Personal amplifiers are sort of like hearing aids, but less specialized and less powerful. They’re generally made of a microphone and a speaker. The sound is being amplified through the speakers after being detected by the microphone. Personal amplifiers might seem like a confusing solution since they come in various styles and types.

  • Your basically putting a very loud speaker right inside of your ear so you need to be cautious not to further damage your hearing.
  • These devices are good for people who have very minor hearing loss or only need amplification in specific situations.
  • Before you use any type of personal amplifier, speak with us about it first.

Amplified phones

Phones and hearing aids don’t always get along very well. Sometimes there’s feedback, sometimes things get a bit garbled, sometimes you can’t get the volume quite right.

One option for this is an amplified phone. These devices give you control over the volume of the phone’s speaker, so you can make it as loud or quiet as you want, depending on the circumstance. Here are some things that these devices are good for:

  • Individuals who don’t have Bluetooth enabled devices, like their phone or their hearing aid.
  • Households where the phone is used by multiple people.
  • When someone has trouble hearing phone conversations but hears okay in other circumstances.

Alerting devices

Sometimes called signalers or notification devices, alerting devices utilize lights, vibration, or sometimes loud noises to get your attention when something happens. When the microwave bings, the doorbell dings, or the phone rings, for instance. So when something around your workplace or home needs your attention, even without your hearing aids, you’ll be conscious of it.

Alerting devices are a good option for:

  • Anybody whose hearing is totally or nearly totally gone.
  • People who intermittently remove their hearing aids (everybody needs a break now and then).
  • When in the office or at home.
  • When alarm sounds like a smoke detector could lead to a hazardous situation.


Again, we come back to the sometimes frustrating connection between your telephone and your hearing aid. When you put a speaker up to another speaker, it causes feedback (sometimes painful feedback). This is essentially what happens when you put a phone speaker close to a hearing aid.

A telecoil is a way to bypass that connection. It will connect your hearing aid to your phone directly, so you can listen to all of your conversations without noise or feedback. They’re good for:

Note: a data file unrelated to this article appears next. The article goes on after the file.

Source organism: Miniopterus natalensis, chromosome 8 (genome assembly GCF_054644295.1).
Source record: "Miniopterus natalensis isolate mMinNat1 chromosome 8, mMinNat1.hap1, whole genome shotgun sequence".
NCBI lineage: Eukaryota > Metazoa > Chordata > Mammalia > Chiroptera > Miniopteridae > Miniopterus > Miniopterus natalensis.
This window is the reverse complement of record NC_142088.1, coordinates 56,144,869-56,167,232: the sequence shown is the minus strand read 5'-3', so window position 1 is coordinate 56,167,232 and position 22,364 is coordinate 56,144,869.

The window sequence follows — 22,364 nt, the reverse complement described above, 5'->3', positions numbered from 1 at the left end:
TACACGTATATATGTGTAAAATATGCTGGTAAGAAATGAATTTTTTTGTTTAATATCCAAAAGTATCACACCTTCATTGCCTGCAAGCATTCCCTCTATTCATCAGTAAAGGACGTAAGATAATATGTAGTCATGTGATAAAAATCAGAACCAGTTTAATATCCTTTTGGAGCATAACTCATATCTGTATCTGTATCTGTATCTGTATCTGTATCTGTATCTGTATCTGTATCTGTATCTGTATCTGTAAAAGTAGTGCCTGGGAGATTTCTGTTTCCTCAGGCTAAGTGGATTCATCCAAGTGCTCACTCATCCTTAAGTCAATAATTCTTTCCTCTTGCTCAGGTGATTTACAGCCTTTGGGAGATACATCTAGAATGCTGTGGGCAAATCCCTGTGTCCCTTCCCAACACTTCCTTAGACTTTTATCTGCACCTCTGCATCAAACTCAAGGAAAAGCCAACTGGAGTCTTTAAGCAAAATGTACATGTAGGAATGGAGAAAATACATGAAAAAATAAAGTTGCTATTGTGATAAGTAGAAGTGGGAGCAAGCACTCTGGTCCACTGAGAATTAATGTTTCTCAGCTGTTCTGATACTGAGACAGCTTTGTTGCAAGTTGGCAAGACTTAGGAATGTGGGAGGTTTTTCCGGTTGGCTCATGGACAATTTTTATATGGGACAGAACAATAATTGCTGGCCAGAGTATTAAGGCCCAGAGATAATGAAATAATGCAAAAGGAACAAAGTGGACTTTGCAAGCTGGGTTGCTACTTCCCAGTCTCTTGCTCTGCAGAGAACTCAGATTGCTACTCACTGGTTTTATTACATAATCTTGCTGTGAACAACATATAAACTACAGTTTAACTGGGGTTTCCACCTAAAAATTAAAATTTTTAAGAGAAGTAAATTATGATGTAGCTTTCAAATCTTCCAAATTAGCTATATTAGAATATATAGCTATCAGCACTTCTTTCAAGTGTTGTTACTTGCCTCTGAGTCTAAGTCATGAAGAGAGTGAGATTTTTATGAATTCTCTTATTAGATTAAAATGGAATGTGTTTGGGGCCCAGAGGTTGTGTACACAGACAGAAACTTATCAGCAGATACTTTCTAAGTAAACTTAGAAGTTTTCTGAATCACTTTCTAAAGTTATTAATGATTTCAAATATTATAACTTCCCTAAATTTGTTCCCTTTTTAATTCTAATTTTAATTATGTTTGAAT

• Anyone who uses hearing aids.
  • Anybody who frequently talks on the phone.
  • Anybody who isn’t connected to Bluetooth in any way.


Closed captions (and subtitles more broadly) have become a mainstay of the way people enjoy media today. You will find captions just about everywhere! Why? Because they make it a little bit easier to understand what you’re watching.

When you’re dealing with hearing loss, captions can work in combination with your hearing aids, helping you understand mumbled dialogue or ensuring you can hear your favorite show even when there’s distracting conversation nearby.

What are the benefits of using assistive listening devices?

So, now your greatest question may be: where can I purchase assistive listening devices? This question indicates a recognition of the benefits of these technologies for people who use hearing aids.

To be sure, not every solution is right for every person. If you have a cell phone with easy-to-use volume control, you might not require an amplifying phone, for example. A telecoil may not even work for you if you don’t have the right type of hearing aid.

But you have options and that’s really the point. You can personalize the type of amazing cyborg you want to be (and you will be amazing, we promise)–so that you can get the most out of life. So you can more easily hear the dialogue at the movie theater or the conversation with your grandkids.

Some situations will call for assistive listening technology and others won’t. If you’re interested in hearing better, call us today!

The site information is for educational and informational purposes only and does not constitute medical advice. To receive personalized advice or treatment, schedule an appointment.